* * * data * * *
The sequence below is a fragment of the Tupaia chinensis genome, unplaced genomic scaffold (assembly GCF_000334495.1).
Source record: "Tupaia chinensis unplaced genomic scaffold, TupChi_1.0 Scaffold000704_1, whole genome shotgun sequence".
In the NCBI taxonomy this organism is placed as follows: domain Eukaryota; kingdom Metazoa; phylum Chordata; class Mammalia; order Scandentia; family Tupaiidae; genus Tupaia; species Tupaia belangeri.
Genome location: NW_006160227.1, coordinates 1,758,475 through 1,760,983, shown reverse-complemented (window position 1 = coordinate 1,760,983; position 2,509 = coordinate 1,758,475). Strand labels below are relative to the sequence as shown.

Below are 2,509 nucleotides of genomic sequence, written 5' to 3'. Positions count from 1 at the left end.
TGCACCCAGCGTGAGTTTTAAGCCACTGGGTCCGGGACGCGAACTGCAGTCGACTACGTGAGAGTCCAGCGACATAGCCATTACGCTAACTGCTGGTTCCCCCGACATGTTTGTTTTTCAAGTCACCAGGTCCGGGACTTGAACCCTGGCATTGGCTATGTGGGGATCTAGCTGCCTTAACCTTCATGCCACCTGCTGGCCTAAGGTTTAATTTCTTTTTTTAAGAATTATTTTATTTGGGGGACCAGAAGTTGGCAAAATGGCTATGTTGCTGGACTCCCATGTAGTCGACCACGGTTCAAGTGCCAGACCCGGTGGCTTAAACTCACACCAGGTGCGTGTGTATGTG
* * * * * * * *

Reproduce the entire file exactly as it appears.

The sequence below is a fragment of the Tupaia chinensis genome, unplaced genomic scaffold (assembly GCF_000334495.1).
Source record: "Tupaia chinensis unplaced genomic scaffold, TupChi_1.0 Scaffold000704_1, whole genome shotgun sequence".
In the NCBI taxonomy this organism is placed as follows: domain Eukaryota; kingdom Metazoa; phylum Chordata; class Mammalia; order Scandentia; family Tupaiidae; genus Tupaia; species Tupaia belangeri.
Genome location: NW_006160227.1, coordinates 1,758,475 through 1,760,983, shown reverse-complemented (window position 1 = coordinate 1,760,983; position 2,509 = coordinate 1,758,475). Strand labels below are relative to the sequence as shown.

Below are 2,509 nucleotides of genomic sequence, written 5' to 3'. Positions count from 1 at the left end.
TGCACCCAGCGTGAGTTTTAAGCCACTGGGTCCGGGACGCGAACTGCAGTCGACTACGTGAGAGTCCAGCGACATAGCCATTACGCTAACTGCTGGTTCCCCCGACATGTTTGTTTTTCAAGTCACCAGGTCCGGGACTTGAACCCTGGCATTGGCTATGTGGGGATCTAGCTGCCTTAACCTTCATGCCACCTGCTGGCCTAAGGTTTAATTTCTTTTTTTAAGAATTATTTTATTTGGGGGACCAGAAGTTGGCAAAATGGCTATGTTGCTGGACTCCCATGTAGTCGACCACGGTTCAAGTGCCAGACCCGGTGGCTTAAACTCACACCAGGTGCGTGTGTATGTG